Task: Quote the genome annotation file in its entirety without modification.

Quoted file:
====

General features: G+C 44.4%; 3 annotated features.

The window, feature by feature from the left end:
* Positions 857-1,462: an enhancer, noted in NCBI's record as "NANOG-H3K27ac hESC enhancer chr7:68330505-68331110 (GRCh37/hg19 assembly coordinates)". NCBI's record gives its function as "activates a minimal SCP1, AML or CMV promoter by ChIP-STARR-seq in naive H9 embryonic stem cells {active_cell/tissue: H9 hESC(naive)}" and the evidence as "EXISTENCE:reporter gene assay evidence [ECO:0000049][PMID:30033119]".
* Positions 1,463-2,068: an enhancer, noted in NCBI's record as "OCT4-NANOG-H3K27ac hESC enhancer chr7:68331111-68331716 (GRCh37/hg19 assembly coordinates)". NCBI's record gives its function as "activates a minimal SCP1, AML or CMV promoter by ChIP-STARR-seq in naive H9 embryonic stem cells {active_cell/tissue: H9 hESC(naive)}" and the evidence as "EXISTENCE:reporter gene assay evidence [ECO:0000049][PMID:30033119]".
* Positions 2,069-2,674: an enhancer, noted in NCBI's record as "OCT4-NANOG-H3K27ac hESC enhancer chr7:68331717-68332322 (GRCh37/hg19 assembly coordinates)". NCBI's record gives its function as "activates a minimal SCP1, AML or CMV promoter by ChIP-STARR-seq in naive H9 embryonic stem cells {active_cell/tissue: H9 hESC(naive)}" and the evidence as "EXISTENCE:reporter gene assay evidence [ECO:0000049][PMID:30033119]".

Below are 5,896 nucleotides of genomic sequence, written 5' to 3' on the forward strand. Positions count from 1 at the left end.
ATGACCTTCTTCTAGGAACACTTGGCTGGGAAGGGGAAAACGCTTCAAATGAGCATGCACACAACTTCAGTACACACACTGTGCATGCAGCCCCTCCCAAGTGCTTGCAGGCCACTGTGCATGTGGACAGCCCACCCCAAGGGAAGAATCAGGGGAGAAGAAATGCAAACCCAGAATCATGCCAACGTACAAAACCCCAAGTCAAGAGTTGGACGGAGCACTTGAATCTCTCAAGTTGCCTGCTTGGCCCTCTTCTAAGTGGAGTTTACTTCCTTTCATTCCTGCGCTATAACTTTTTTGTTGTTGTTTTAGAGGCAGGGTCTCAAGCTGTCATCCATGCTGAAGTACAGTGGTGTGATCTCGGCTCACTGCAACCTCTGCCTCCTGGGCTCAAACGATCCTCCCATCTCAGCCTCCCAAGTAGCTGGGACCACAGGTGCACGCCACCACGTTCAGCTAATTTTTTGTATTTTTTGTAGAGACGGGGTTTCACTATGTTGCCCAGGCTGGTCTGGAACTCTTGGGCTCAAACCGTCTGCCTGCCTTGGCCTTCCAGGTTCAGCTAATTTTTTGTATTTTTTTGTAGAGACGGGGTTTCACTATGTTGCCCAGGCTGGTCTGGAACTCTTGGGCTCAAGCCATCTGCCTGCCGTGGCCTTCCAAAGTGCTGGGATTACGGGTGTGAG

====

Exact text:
General features: G+C 44.4%; 3 annotated features.

The window, feature by feature from the left end:
* Positions 857-1,462: an enhancer, noted in NCBI's record as "NANOG-H3K27ac hESC enhancer chr7:68330505-68331110 (GRCh37/hg19 assembly coordinates)". NCBI's record gives its function as "activates a minimal SCP1, AML or CMV promoter by ChIP-STARR-seq in naive H9 embryonic stem cells {active_cell/tissue: H9 hESC(naive)}" and the evidence as "EXISTENCE:reporter gene assay evidence [ECO:0000049][PMID:30033119]".
* Positions 1,463-2,068: an enhancer, noted in NCBI's record as "OCT4-NANOG-H3K27ac hESC enhancer chr7:68331111-68331716 (GRCh37/hg19 assembly coordinates)". NCBI's record gives its function as "activates a minimal SCP1, AML or CMV promoter by ChIP-STARR-seq in naive H9 embryonic stem cells {active_cell/tissue: H9 hESC(naive)}" and the evidence as "EXISTENCE:reporter gene assay evidence [ECO:0000049][PMID:30033119]".
* Positions 2,069-2,674: an enhancer, noted in NCBI's record as "OCT4-NANOG-H3K27ac hESC enhancer chr7:68331717-68332322 (GRCh37/hg19 assembly coordinates)". NCBI's record gives its function as "activates a minimal SCP1, AML or CMV promoter by ChIP-STARR-seq in naive H9 embryonic stem cells {active_cell/tissue: H9 hESC(naive)}" and the evidence as "EXISTENCE:reporter gene assay evidence [ECO:0000049][PMID:30033119]".

Below are 5,896 nucleotides of genomic sequence, written 5' to 3' on the forward strand. Positions count from 1 at the left end.
ATGACCTTCTTCTAGGAACACTTGGCTGGGAAGGGGAAAACGCTTCAAATGAGCATGCACACAACTTCAGTACACACACTGTGCATGCAGCCCCTCCCAAGTGCTTGCAGGCCACTGTGCATGTGGACAGCCCACCCCAAGGGAAGAATCAGGGGAGAAGAAATGCAAACCCAGAATCATGCCAACGTACAAAACCCCAAGTCAAGAGTTGGACGGAGCACTTGAATCTCTCAAGTTGCCTGCTTGGCCCTCTTCTAAGTGGAGTTTACTTCCTTTCATTCCTGCGCTATAACTTTTTTGTTGTTGTTTTAGAGGCAGGGTCTCAAGCTGTCATCCATGCTGAAGTACAGTGGTGTGATCTCGGCTCACTGCAACCTCTGCCTCCTGGGCTCAAACGATCCTCCCATCTCAGCCTCCCAAGTAGCTGGGACCACAGGTGCACGCCACCACGTTCAGCTAATTTTTTGTATTTTTTGTAGAGACGGGGTTTCACTATGTTGCCCAGGCTGGTCTGGAACTCTTGGGCTCAAACCGTCTGCCTGCCTTGGCCTTCCAGGTTCAGCTAATTTTTTGTATTTTTTTGTAGAGACGGGGTTTCACTATGTTGCCCAGGCTGGTCTGGAACTCTTGGGCTCAAGCCATCTGCCTGCCGTGGCCTTCCAAAGTGCTGGGATTACGGGTGTGAG